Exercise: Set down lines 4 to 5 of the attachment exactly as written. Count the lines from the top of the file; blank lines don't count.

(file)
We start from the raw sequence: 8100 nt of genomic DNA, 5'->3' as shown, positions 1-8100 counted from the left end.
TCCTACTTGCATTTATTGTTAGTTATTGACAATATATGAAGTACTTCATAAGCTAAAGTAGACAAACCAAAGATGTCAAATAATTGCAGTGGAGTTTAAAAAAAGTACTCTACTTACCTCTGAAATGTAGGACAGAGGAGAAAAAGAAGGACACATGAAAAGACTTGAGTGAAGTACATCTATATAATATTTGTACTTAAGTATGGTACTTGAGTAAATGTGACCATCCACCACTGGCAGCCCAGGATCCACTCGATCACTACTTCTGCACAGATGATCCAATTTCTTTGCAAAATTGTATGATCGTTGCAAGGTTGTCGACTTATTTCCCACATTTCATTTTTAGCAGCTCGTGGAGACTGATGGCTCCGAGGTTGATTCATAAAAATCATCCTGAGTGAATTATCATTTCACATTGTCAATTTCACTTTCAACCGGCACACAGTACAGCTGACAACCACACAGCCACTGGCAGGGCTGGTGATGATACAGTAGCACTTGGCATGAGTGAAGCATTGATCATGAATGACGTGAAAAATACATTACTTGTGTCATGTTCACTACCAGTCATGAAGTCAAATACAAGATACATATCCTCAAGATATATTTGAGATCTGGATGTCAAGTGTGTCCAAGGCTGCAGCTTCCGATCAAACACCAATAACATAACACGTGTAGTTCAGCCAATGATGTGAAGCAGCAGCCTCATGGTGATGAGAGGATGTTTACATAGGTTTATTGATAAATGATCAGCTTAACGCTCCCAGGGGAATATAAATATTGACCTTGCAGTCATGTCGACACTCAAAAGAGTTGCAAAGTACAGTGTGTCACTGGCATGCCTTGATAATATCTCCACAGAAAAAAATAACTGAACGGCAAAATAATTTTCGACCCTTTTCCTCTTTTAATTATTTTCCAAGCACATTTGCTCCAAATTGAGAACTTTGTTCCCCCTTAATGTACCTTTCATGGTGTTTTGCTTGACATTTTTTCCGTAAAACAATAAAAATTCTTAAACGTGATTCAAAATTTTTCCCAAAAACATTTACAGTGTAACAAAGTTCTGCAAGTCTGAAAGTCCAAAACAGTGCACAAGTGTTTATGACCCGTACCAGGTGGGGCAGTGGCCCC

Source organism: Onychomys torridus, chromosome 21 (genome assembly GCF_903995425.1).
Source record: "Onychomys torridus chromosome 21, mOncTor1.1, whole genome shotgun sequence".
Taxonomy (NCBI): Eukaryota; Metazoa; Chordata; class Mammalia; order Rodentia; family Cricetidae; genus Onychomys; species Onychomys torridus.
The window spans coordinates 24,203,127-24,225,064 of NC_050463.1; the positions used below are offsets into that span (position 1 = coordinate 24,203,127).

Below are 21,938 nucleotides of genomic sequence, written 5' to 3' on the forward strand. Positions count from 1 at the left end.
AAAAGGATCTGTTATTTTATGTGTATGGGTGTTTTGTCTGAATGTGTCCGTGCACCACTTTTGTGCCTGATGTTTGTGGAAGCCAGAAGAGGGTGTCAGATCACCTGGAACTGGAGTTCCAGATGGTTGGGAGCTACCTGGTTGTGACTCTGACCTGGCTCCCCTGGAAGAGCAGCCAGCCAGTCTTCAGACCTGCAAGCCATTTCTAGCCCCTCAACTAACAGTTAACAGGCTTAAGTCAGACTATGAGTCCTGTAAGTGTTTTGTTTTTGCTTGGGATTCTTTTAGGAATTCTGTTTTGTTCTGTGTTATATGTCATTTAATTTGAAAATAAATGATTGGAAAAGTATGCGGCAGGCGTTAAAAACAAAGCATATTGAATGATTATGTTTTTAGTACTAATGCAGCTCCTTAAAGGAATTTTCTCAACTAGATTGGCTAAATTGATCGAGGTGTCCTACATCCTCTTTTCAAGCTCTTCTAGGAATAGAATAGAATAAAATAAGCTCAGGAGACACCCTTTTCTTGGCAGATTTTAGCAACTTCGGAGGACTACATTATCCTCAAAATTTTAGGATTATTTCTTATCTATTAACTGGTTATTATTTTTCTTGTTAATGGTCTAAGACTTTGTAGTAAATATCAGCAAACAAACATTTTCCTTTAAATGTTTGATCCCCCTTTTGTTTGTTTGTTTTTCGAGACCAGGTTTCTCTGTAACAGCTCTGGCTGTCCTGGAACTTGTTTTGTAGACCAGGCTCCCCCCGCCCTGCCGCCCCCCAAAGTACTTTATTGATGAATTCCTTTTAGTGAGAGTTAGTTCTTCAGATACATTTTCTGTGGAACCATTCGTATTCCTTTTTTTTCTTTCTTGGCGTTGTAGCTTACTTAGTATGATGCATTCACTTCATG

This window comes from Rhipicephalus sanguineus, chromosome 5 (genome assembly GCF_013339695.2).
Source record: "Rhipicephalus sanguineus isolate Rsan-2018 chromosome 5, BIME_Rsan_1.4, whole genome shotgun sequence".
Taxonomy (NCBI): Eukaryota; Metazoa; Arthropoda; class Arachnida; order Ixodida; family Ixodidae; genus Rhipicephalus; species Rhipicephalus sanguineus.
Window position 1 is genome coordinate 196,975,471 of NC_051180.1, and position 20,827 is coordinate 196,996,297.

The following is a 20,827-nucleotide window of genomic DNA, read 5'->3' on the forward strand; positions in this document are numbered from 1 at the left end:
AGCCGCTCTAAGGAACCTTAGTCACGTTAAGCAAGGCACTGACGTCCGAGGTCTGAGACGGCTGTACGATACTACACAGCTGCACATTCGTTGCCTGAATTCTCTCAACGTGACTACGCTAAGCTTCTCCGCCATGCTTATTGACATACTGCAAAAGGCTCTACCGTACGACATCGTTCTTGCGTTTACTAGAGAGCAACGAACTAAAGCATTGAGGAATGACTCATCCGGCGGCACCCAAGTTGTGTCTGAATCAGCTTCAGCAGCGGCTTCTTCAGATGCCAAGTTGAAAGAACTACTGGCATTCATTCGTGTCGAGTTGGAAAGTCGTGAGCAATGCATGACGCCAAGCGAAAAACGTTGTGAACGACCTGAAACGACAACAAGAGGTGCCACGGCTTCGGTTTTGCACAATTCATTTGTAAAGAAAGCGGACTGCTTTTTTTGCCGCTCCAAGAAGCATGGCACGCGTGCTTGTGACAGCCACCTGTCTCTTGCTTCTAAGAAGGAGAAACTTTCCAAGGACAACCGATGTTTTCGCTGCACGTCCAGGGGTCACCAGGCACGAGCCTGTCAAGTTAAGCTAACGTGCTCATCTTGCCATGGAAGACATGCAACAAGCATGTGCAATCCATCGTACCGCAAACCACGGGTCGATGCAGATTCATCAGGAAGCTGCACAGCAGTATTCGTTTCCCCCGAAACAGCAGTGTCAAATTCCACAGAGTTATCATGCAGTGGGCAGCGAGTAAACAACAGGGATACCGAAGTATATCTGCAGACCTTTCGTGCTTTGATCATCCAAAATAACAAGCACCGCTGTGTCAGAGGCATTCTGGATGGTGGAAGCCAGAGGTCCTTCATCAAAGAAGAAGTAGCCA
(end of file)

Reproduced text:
Source record: "Onychomys torridus chromosome 21, mOncTor1.1, whole genome shotgun sequence".
Taxonomy (NCBI): Eukaryota; Metazoa; Chordata; class Mammalia; order Rodentia; family Cricetidae; genus Onychomys; species Onychomys torridus.